Have you ever heard the story, Acres of Diamonds, by Russell Conwell?
It’s a classic case of what I refer to as the number one source of stress in successful people’s lives.
As the story goes, an African farmer began to hear word of other farmers who had gotten rich discovering diamonds. This farmer became so excited that he sold his farm and went off on a wild expedition to find his own diamond mine.
Alas, he spent years searching in vain. He ran out of money, lost all hope, and threw himself in a river to drown.
But wait, there’s more.
Back on the old farmer’s land, the new owner stumbled across a small stream on his property one day. He noticed something shiny under the surface, reached down, and picked out a pretty stone. So pretty was it, that he put it above his fireplace for everyone to admire.
One day a visitor saw the stone and rushed over to examine it. His eyes nearly popped out of his head as held it in his hand.
“Do you know what this is?” he asked the farmer.
The farmer shook his head. He thought it was a worthless crystal.
The visitor was quick to correct him.
“This is one of the largest diamonds the world has ever seen!” the visitor said.
The farmer was surprised. It was not unusual to see many gems just like it in his creek.
It turned out that this farm was to become one of the biggest diamond mines in Africa. But pity the first farmer who had sold it, thinking his treasure lay elsewhere. He had sold his land for pennies on the dollar and sacrificed his life chasing the wealth he desired, only to have it hiding within reach at home.
The big lesson from this story is easy to see:
The first farmer didn’t bother to look at, or appreciate, what he had. He didn’t believe there could be any value in his farm, so he gave away everything in exchange for nothing. He didn’t bother to invest the time or energy in exploring his farm, and so he chased worthless dreams around the continent. He threw away his dreams because he refused to do the work that mattered.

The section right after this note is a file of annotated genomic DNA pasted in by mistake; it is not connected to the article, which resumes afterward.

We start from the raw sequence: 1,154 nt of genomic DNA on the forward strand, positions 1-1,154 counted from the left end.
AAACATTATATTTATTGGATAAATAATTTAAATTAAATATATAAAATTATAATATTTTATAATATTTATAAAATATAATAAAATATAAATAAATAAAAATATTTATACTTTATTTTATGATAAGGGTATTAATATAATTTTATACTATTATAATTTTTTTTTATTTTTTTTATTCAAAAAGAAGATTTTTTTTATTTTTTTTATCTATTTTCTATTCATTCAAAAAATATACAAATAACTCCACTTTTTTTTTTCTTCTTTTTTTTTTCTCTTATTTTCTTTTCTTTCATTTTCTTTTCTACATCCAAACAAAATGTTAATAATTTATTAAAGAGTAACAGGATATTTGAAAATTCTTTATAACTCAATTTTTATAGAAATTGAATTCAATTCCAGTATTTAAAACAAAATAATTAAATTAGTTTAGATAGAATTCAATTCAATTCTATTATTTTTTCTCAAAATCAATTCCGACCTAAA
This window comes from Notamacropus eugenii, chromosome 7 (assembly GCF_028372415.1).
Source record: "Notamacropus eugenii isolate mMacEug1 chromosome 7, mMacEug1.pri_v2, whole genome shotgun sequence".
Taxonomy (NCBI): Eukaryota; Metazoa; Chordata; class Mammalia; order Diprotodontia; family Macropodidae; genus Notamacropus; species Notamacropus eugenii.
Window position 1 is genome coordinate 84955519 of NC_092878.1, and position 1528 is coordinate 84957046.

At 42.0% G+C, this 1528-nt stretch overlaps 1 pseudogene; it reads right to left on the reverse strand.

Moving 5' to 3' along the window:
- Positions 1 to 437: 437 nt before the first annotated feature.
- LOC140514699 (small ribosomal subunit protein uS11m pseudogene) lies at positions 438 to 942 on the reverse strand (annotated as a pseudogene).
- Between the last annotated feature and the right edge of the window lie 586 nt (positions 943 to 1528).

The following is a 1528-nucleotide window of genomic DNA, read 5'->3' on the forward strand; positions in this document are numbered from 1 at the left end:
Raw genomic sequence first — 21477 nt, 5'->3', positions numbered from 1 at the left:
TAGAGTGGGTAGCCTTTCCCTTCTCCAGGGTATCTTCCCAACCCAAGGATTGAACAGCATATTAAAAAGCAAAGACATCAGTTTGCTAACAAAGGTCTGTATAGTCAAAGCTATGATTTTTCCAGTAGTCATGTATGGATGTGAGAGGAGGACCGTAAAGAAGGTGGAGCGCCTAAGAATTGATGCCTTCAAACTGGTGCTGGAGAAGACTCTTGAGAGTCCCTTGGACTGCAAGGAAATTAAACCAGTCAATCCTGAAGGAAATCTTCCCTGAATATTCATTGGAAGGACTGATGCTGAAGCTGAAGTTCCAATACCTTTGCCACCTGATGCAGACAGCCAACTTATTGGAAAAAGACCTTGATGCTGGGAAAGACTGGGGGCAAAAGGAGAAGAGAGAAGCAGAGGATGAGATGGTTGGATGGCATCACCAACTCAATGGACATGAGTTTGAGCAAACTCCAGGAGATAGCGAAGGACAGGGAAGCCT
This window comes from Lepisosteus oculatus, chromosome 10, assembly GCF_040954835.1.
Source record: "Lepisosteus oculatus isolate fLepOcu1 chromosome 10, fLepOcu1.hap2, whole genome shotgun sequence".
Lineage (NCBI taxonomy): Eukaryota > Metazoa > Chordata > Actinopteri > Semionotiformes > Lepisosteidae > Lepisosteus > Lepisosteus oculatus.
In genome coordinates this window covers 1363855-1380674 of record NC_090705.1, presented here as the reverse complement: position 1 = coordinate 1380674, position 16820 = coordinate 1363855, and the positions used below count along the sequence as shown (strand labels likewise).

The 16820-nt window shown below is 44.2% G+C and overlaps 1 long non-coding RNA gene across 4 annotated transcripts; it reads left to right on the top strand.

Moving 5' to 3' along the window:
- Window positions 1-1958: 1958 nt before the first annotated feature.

Conwell’s story has had massive impact on millions of readers spanning generations because we all recognize this mistake in ourselves.
Due to our self-limiting beliefs (or simple ignorance) we often fail to recognize that what matters has been here all along.
This could refer to our relationships, our talents, or our opportunities. The old saying, “You don’t know what you’ve got until it’s gone,” applies.
If we only had the wisdom and patience to do the work we could find happiness, success, and true wealth in what we already have.
But it’s human nature to believe the grass is greener on the other side, and to chase shiny objects in business and personal life, always looking for something better than what we have. Sometimes this pursuit is simply because we’ll do anything to avoiding doing the work that will bring us riches from our current resources.
It’s amazing how hard we’ll work and how much time we’ll waste to avoid doing the work that matters.
Acres of Diamonds is a warning. Before you chase another opportunity, before you dump one relationship for an exciting new one, stop and think. These greener pastures may not be what they seem. Perhaps it’s better if you give your own garden and stream a thorough investigation before you leave home.
I thought of this book recently when giving advice to one of my Perfect Life Workshop clients. He had significant and obvious problems to fix in his business, but instead of staying home and doing the work he was heading off to another motivational seminar.
“The Acres of Diamonds in your life are right here, right now, within your reach,” I told him. “The real riches in your life will come from fixing the hard, nitty gritty problems in your personal situation and business systems, not in attending motivational seminars or reading inspirational books / watching inspirational videos. Those things are fluff, and nutritionally devoid of real results.”
And I’m sure there are Acres of Diamonds in your life right now as well.
The problem is they’re buried in the mud, and you’re going to have to roll up your sleeves to get them. And even when you do, those gems will still likely require you to spend hours polishing them up.
This goes for personal relationships and professional opportunities. At work we need to dig deep into the problems that exist with our team members, our systems, and our schedule. And in our personal lives, we need to lean into difficult conversations, make the apologies, and overcome conflicts to polish the gems we already have.
These are all problems that don’t disappear from getting “pumped up” or inspired.
They only get fixed when you roll up your sleeves, spend time under the hood, and get your hands dirty.